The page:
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The truth about Intel's Broadwell vs. Haswell CPU

Gordon Mah Ung | July 7, 2015
Intel's fifth-generation Broadwell CPU has been the default laptop processor of choice since its debut in January, but it's been difficult to get a real read on just how much of an improvement it really was over its Haswell predecessor.


Broadwell cuts both ways. Broadwell is better than Haswell by 5 percent to 10 percent or so on a given task when the CPU models are exactly the same. Battery life is better by 10 percent or so. Graphics performance is much improved, but it's still just integrated graphics, best suited for office dronage or low-ambition gaming.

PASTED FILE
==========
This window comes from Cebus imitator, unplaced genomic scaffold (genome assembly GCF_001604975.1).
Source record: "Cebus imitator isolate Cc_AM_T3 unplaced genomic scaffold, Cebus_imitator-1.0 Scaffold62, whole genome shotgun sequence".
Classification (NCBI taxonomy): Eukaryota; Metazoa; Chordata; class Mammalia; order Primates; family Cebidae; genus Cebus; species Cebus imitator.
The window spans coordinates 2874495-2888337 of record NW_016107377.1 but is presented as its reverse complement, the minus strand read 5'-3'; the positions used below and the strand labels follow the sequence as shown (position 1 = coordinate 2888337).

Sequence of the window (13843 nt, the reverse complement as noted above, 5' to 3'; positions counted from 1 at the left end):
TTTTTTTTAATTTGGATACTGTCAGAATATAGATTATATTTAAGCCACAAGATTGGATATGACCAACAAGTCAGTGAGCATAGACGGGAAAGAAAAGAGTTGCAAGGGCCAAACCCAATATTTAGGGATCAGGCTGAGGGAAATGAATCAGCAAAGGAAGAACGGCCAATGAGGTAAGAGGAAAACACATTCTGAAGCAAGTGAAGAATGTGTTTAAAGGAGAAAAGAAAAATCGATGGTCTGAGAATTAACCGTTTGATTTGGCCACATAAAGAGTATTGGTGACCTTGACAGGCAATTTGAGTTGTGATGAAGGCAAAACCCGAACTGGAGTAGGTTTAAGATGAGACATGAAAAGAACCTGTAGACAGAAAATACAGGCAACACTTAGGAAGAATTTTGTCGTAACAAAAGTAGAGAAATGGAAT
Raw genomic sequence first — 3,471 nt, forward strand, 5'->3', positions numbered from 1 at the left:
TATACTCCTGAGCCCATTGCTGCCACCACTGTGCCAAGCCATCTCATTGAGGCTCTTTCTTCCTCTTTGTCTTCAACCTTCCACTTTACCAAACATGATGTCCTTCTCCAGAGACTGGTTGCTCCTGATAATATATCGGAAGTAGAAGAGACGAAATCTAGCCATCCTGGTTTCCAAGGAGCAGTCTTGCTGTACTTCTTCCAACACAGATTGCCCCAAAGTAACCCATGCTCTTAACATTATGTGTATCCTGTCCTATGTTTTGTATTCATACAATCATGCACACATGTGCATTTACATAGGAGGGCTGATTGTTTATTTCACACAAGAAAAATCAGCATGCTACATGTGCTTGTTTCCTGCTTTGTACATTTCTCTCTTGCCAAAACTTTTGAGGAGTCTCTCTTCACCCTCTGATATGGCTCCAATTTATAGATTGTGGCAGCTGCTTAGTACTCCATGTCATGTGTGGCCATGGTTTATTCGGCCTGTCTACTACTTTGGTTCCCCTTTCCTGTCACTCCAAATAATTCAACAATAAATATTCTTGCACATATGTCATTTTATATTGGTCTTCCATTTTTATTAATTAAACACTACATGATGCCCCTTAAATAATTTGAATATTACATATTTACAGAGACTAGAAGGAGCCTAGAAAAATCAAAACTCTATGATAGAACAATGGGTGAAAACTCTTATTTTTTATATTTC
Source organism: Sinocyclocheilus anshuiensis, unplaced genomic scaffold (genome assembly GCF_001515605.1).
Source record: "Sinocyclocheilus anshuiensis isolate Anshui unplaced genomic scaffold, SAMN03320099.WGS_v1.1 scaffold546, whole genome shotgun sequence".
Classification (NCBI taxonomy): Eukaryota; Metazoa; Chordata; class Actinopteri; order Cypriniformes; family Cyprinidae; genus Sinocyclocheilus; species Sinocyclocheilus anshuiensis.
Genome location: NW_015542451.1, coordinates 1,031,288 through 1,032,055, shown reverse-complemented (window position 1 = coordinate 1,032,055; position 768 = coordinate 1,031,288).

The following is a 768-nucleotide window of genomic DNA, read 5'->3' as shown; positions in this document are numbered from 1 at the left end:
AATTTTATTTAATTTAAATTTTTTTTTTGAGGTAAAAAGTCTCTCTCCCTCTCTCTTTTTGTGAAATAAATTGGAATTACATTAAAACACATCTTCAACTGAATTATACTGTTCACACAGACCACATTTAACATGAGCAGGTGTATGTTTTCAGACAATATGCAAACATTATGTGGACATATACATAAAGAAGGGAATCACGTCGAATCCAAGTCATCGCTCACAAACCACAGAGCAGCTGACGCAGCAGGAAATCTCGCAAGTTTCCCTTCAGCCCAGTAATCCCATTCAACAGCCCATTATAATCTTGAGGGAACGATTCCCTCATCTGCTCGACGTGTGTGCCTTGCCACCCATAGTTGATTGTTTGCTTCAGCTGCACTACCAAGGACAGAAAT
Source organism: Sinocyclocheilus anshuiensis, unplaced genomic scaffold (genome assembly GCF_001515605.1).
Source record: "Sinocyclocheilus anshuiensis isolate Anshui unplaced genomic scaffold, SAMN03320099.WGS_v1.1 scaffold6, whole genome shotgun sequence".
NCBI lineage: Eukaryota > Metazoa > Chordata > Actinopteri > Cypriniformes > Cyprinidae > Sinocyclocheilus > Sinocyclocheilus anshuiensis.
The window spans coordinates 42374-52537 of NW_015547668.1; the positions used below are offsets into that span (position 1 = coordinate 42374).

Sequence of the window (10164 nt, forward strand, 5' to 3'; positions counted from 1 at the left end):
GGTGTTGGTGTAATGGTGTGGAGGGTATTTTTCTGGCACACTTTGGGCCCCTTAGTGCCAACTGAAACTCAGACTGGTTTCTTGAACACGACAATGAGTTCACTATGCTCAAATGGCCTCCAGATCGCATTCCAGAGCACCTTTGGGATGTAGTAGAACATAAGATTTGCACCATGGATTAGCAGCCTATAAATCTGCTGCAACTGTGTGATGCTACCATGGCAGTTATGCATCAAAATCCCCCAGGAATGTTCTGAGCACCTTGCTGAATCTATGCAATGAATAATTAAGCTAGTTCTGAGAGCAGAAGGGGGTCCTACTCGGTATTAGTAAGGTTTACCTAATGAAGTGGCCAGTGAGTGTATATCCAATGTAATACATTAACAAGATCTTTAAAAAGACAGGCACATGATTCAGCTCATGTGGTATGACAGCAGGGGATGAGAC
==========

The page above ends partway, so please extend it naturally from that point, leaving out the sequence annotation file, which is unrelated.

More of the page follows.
If you were to buy a laptop today, Broadwell is the way to go--if your options are between a Broadwell-based CPU and a Haswell-based one at the same price.

If you have a Haswell-based laptop, however, there's no point in upgrading to Broadwell. I don't expect that many people who bought a Haswell-based laptop in 2014 are deciding to upgrade to one with a Broadwell CPU a year later just for the CPU. They might upgrade for pen support, a better screen or a larger SSD or keyboard, however.

This information is really aimed at those using even older, 2nd-generation Sandy Bridge CPUs or 3rd-generation Ivy Bridge CPUs. Moving to a modern Broadwell laptop would deliver significant improvement in battery life and clock-for-clock performance, not to mention all of the other advances in screen quality, touch and SSD support. For those replacing an older laptop, Broadwell is the better CPU, and our tests prove it.


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